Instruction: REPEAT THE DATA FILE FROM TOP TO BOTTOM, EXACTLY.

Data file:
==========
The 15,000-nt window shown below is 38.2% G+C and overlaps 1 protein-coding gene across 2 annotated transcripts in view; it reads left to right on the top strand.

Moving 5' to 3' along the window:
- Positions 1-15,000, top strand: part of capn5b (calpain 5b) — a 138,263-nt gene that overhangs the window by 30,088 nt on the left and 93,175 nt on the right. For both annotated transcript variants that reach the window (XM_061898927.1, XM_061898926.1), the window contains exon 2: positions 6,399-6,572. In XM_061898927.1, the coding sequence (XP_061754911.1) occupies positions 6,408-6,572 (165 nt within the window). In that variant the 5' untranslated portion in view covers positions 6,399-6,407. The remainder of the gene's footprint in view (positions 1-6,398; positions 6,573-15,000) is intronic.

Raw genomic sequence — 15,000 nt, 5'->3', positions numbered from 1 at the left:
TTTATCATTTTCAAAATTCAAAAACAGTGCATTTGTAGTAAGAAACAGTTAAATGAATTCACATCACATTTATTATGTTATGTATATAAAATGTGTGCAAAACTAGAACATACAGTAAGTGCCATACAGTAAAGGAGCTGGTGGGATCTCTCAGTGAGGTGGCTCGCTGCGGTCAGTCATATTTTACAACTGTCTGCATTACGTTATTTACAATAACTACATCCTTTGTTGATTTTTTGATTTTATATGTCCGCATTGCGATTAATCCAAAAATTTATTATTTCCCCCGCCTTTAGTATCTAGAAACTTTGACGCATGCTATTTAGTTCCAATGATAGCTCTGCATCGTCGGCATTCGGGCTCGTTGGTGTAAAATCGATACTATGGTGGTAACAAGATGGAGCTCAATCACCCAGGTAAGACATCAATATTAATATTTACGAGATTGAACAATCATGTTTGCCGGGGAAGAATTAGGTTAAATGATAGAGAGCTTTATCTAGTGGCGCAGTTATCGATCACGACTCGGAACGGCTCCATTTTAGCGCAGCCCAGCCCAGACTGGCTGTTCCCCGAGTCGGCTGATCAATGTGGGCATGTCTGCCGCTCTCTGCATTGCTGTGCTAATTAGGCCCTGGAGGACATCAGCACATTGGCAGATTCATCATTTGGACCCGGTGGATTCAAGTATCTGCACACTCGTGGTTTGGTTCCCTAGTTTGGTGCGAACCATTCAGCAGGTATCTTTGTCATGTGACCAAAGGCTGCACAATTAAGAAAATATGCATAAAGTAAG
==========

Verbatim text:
The 15,000-nt window shown below is 38.2% G+C and overlaps 1 protein-coding gene across 2 annotated transcripts in view; it reads left to right on the top strand.

Moving 5' to 3' along the window:
- Positions 1-15,000, top strand: part of capn5b (calpain 5b) — a 138,263-nt gene that overhangs the window by 30,088 nt on the left and 93,175 nt on the right. For both annotated transcript variants that reach the window (XM_061898927.1, XM_061898926.1), the window contains exon 2: positions 6,399-6,572. In XM_061898927.1, the coding sequence (XP_061754911.1) occupies positions 6,408-6,572 (165 nt within the window). In that variant the 5' untranslated portion in view covers positions 6,399-6,407. The remainder of the gene's footprint in view (positions 1-6,398; positions 6,573-15,000) is intronic.

Raw genomic sequence — 15,000 nt, 5'->3', positions numbered from 1 at the left:
TTTATCATTTTCAAAATTCAAAAACAGTGCATTTGTAGTAAGAAACAGTTAAATGAATTCACATCACATTTATTATGTTATGTATATAAAATGTGTGCAAAACTAGAACATACAGTAAGTGCCATACAGTAAAGGAGCTGGTGGGATCTCTCAGTGAGGTGGCTCGCTGCGGTCAGTCATATTTTACAACTGTCTGCATTACGTTATTTACAATAACTACATCCTTTGTTGATTTTTTGATTTTATATGTCCGCATTGCGATTAATCCAAAAATTTATTATTTCCCCCGCCTTTAGTATCTAGAAACTTTGACGCATGCTATTTAGTTCCAATGATAGCTCTGCATCGTCGGCATTCGGGCTCGTTGGTGTAAAATCGATACTATGGTGGTAACAAGATGGAGCTCAATCACCCAGGTAAGACATCAATATTAATATTTACGAGATTGAACAATCATGTTTGCCGGGGAAGAATTAGGTTAAATGATAGAGAGCTTTATCTAGTGGCGCAGTTATCGATCACGACTCGGAACGGCTCCATTTTAGCGCAGCCCAGCCCAGACTGGCTGTTCCCCGAGTCGGCTGATCAATGTGGGCATGTCTGCCGCTCTCTGCATTGCTGTGCTAATTAGGCCCTGGAGGACATCAGCACATTGGCAGATTCATCATTTGGACCCGGTGGATTCAAGTATCTGCACACTCGTGGTTTGGTTCCCTAGTTTGGTGCGAACCATTCAGCAGGTATCTTTGTCATGTGACCAAAGGCTGCACAATTAAGAAAATATGCATAAAGTAAG